What is everyday culture for a newly born? I explore how babies are using and engaging in culture in their everyday life and what it means to talk about babyculture in relation to babies own cultural practices.
In my research I am interested in babies between 0 and 1,5 years of age and how they use and orient themselves in relation to cultural practices and objects in their everyday life. I am interested in exploring how culture becomes visible in babies life through looking at what the babies themselves are doing with culture. There is definitely an interest in baby culture in society considering all the cultural activities that are offered families with babies in most large cities in Sweden. Examples of baby culture can range from more organized activities like baby theatre or baby dance, to less organized activities like the library putting out the masquerade costumes on Saturdays or arranging singing for babies in the afternoon, but also, all that more or less unplanned is happening at home with everything from Ipads, pointing books and good night lullabies. Babies today, are involved in, and are using culture in many and varying forms.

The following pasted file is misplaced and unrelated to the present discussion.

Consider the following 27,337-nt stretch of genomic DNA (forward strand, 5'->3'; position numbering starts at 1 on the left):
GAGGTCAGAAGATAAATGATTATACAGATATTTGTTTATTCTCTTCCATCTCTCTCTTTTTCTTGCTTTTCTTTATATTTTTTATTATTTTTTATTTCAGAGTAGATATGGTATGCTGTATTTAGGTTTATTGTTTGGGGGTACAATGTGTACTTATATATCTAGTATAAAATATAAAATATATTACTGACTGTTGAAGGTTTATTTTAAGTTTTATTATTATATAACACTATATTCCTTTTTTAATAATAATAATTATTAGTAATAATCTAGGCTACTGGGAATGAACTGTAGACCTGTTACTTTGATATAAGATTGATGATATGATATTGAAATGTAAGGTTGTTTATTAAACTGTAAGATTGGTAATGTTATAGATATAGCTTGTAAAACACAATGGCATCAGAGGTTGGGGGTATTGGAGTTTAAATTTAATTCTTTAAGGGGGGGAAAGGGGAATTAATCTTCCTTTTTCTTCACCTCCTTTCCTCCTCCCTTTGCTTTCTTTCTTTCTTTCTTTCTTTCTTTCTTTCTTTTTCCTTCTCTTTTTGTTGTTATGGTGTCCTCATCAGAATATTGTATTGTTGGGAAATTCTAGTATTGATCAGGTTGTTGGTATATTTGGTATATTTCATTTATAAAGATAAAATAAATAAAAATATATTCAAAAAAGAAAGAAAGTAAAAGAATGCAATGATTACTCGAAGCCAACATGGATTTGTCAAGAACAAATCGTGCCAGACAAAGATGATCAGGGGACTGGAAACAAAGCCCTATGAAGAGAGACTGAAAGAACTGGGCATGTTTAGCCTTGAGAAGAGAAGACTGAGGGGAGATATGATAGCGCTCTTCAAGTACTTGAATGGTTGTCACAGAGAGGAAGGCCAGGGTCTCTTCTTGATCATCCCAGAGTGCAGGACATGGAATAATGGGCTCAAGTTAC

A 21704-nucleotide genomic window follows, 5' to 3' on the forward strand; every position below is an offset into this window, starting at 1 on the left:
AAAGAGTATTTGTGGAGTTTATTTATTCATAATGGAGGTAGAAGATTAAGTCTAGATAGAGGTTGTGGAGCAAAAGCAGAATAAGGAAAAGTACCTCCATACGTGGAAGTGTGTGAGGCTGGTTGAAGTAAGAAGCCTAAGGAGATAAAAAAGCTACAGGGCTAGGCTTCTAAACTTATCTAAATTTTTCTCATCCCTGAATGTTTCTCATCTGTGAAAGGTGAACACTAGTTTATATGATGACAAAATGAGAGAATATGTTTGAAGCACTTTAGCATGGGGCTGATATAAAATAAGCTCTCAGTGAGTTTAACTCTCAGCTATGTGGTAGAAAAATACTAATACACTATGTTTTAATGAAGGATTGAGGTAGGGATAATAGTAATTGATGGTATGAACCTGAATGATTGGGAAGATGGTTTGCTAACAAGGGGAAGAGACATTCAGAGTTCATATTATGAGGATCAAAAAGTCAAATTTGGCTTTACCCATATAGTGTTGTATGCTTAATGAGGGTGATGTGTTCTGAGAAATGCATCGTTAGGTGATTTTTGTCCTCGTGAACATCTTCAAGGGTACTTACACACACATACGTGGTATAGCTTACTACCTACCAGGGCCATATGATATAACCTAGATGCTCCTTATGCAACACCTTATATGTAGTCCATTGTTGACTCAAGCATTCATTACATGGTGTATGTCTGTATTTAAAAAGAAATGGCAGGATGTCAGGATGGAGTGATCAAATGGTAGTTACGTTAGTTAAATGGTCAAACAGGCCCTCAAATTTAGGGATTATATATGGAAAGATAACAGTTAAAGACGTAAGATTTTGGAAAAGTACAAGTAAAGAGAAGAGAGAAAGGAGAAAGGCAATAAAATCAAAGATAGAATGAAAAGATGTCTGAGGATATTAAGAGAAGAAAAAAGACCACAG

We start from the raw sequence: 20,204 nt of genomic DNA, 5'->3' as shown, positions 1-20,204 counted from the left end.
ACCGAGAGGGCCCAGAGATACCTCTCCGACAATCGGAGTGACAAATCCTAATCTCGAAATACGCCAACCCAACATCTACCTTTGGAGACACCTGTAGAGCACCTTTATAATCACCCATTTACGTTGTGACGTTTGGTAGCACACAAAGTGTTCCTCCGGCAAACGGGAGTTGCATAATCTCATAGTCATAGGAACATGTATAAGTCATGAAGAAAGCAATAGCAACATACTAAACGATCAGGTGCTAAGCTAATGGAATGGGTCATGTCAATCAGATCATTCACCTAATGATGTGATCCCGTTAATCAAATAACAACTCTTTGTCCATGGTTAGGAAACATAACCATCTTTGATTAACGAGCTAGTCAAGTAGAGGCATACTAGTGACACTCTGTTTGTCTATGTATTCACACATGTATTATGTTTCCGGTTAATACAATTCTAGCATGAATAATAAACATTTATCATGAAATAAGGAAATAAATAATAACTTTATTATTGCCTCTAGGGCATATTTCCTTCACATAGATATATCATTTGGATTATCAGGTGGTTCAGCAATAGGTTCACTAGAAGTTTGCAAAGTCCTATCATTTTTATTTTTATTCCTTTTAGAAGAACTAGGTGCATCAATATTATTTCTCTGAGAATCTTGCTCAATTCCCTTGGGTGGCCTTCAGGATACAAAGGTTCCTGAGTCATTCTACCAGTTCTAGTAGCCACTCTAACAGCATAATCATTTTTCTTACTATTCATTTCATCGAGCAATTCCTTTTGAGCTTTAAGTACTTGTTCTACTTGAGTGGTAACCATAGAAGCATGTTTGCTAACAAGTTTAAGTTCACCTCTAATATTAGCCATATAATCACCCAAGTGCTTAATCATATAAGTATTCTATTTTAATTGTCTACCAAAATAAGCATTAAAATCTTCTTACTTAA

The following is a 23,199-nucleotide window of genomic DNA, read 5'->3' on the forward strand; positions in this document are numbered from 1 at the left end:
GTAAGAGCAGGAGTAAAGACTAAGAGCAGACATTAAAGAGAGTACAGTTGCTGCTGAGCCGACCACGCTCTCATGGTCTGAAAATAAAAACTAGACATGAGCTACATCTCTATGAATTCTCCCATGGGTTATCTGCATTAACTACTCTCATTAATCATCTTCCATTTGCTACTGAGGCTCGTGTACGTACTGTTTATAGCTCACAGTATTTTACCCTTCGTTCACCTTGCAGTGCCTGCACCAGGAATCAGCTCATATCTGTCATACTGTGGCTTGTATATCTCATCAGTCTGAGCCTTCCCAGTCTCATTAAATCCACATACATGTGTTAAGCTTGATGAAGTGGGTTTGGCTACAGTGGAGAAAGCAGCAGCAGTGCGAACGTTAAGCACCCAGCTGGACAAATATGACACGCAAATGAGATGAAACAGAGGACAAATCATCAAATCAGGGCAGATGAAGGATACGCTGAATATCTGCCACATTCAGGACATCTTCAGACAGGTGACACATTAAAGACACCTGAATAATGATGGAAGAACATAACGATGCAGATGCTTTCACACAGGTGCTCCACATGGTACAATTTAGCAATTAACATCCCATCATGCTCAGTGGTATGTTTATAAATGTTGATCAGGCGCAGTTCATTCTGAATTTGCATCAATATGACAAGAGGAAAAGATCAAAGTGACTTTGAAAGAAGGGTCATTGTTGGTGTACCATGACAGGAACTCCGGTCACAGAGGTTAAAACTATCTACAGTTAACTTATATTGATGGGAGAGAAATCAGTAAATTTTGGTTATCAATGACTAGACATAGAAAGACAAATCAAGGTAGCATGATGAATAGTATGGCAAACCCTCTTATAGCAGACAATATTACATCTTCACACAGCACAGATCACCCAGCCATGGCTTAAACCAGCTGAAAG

Why is it important to study babies’ everyday culture?
Most research on babies has been carried out from psychological, medical and educational perspectives and it is therefore also important to research babies from a cultural perspective. Research about babies everyday life can also contribute with a broader understanding of babies own engagement and use of culture than when we only study cultural objects or activities aimed at babies.
Babies’ participation in research
In my research I also want to ask important questions about how children are included in research and what it means to talk about children’s voice, children’s participation, and children’s perspective. How can we talk about these concepts when conducting research with children that do not speak yet? How can we include babies in research even though we cannot verbally communicate with them?
Visual ethnographic research
I am conducting visual ethnographic research with babies and families in Sweden and I am also interested in questions concerning how we can develop methods for opening up for children’s engagement in research even before they begin to speak.